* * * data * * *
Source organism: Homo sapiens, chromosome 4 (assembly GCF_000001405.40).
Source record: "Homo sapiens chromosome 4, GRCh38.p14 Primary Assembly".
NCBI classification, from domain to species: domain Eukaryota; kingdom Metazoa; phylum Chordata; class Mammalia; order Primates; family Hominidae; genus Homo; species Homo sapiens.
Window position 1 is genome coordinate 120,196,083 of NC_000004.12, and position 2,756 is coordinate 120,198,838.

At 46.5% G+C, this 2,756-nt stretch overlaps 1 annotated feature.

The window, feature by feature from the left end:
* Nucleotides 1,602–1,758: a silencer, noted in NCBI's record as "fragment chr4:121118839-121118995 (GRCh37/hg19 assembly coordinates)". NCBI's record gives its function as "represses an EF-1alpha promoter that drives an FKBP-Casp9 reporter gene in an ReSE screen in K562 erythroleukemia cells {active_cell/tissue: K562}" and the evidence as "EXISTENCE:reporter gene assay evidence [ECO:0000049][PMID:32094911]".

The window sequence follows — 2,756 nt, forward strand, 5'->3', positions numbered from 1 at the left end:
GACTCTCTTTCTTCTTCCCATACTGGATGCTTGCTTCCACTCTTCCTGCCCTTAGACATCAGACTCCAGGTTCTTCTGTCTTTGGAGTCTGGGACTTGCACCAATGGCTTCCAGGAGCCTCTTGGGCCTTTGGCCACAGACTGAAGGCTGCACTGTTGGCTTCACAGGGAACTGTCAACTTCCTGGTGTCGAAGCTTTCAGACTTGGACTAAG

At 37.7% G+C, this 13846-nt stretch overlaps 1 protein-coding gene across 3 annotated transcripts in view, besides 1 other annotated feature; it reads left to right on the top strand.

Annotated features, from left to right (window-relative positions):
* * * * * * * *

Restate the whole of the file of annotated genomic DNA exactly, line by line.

Source organism: Homo sapiens, chromosome 4 (assembly GCF_000001405.40).
Source record: "Homo sapiens chromosome 4, GRCh38.p14 Primary Assembly".
NCBI classification, from domain to species: domain Eukaryota; kingdom Metazoa; phylum Chordata; class Mammalia; order Primates; family Hominidae; genus Homo; species Homo sapiens.
Window position 1 is genome coordinate 120,196,083 of NC_000004.12, and position 2,756 is coordinate 120,198,838.

At 46.5% G+C, this 2,756-nt stretch overlaps 1 annotated feature.

The window, feature by feature from the left end:
* Nucleotides 1,602–1,758: a silencer, noted in NCBI's record as "fragment chr4:121118839-121118995 (GRCh37/hg19 assembly coordinates)". NCBI's record gives its function as "represses an EF-1alpha promoter that drives an FKBP-Casp9 reporter gene in an ReSE screen in K562 erythroleukemia cells {active_cell/tissue: K562}" and the evidence as "EXISTENCE:reporter gene assay evidence [ECO:0000049][PMID:32094911]".

The window sequence follows — 2,756 nt, forward strand, 5'->3', positions numbered from 1 at the left end:
GACTCTCTTTCTTCTTCCCATACTGGATGCTTGCTTCCACTCTTCCTGCCCTTAGACATCAGACTCCAGGTTCTTCTGTCTTTGGAGTCTGGGACTTGCACCAATGGCTTCCAGGAGCCTCTTGGGCCTTTGGCCACAGACTGAAGGCTGCACTGTTGGCTTCACAGGGAACTGTCAACTTCCTGGTGTCGAAGCTTTCAGACTTGGACTAAG

At 37.7% G+C, this 13846-nt stretch overlaps 1 protein-coding gene across 3 annotated transcripts in view, besides 1 other annotated feature; it reads left to right on the top strand.

Annotated features, from left to right (window-relative positions):